But here’s the thing, the majority of Marvel titles are at $2.99, we made this clear back in December and we’ve kept to that. We did what I thought was a very good job telling everyone that prices were not going up to $3.99 on every Marvel title. Yet every few months someone posts something on the Net which sparks up an entire “Marvel is raising their prices across the board” witch hunt. This is obviously not the case so I thought I would take the opportunity to say out loud one last time.
Now, with respect to experimenting with price point — for example, we’ll be looking to offer some $2.99 titles with extra content to see how that affects sales and we’ll do the same with $3.99. We’ll be doing a lot of different things with our titles, prices and page counts to see how consumers react. And hey, if we feel that a $2.99 price point works better than a $3.99 price point for a certain title, we’ll adjust as needed, there’s a real possibility that from time to time you’ll see a title drop in price here and there. This is really what I’m getting at when I say that we’ll be experimenting with pricing and it’s no different than any other time in our existence.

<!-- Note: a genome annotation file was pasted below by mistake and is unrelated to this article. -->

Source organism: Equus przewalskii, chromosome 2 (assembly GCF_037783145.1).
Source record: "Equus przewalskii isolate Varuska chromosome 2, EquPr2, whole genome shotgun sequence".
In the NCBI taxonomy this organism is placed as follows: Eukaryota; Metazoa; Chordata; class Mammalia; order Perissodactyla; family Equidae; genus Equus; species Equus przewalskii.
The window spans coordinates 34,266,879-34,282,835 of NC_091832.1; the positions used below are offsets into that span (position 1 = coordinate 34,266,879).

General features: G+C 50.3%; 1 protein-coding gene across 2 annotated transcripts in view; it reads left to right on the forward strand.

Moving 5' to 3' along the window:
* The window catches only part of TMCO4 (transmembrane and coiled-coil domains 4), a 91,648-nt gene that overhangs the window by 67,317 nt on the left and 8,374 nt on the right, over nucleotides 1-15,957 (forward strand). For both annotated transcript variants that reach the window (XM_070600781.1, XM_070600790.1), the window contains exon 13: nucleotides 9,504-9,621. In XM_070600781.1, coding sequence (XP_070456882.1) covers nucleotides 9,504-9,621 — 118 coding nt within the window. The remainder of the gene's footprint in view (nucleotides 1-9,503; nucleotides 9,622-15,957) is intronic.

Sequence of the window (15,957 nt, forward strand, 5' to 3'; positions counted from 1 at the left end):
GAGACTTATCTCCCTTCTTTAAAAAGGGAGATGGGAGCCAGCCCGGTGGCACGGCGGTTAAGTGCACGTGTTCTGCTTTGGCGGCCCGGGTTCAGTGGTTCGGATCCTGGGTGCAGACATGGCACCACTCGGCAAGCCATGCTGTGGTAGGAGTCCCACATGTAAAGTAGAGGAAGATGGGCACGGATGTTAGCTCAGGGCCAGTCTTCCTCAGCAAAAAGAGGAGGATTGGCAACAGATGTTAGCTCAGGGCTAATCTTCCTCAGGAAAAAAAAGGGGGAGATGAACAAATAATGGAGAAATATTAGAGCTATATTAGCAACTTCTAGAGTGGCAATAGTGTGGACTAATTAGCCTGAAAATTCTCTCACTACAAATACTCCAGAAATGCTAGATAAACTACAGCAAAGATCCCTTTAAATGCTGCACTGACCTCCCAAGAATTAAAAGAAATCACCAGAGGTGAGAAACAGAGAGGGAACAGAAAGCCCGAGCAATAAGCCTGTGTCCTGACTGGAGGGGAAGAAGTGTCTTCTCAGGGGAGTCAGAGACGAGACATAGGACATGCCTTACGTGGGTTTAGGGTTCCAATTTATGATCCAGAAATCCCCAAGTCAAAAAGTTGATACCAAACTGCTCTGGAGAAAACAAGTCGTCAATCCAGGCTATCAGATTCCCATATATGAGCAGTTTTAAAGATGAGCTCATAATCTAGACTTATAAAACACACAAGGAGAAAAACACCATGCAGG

Jonah Weiland: Zac Goyette asked, “Has Marvel entertained any ideas about altering the format of the books to give more content for the dollar? An example might be using the format that ‘Casanova’ and ‘Fell’ use, but maybe printing the book twice a month. 16 pages of new story with 6-8 pages of ‘back matter’ material in issues for $2.00 or $2.50 twice a month gives 32 pages of new story every month with 12-16 pages of behind the scenes material from guys like Bendis, Fraction, Brubaker, and all the other great creators in your bullpen. I know there are probably things that factor in that I failed to mention, but I’m just throwing out an idea.”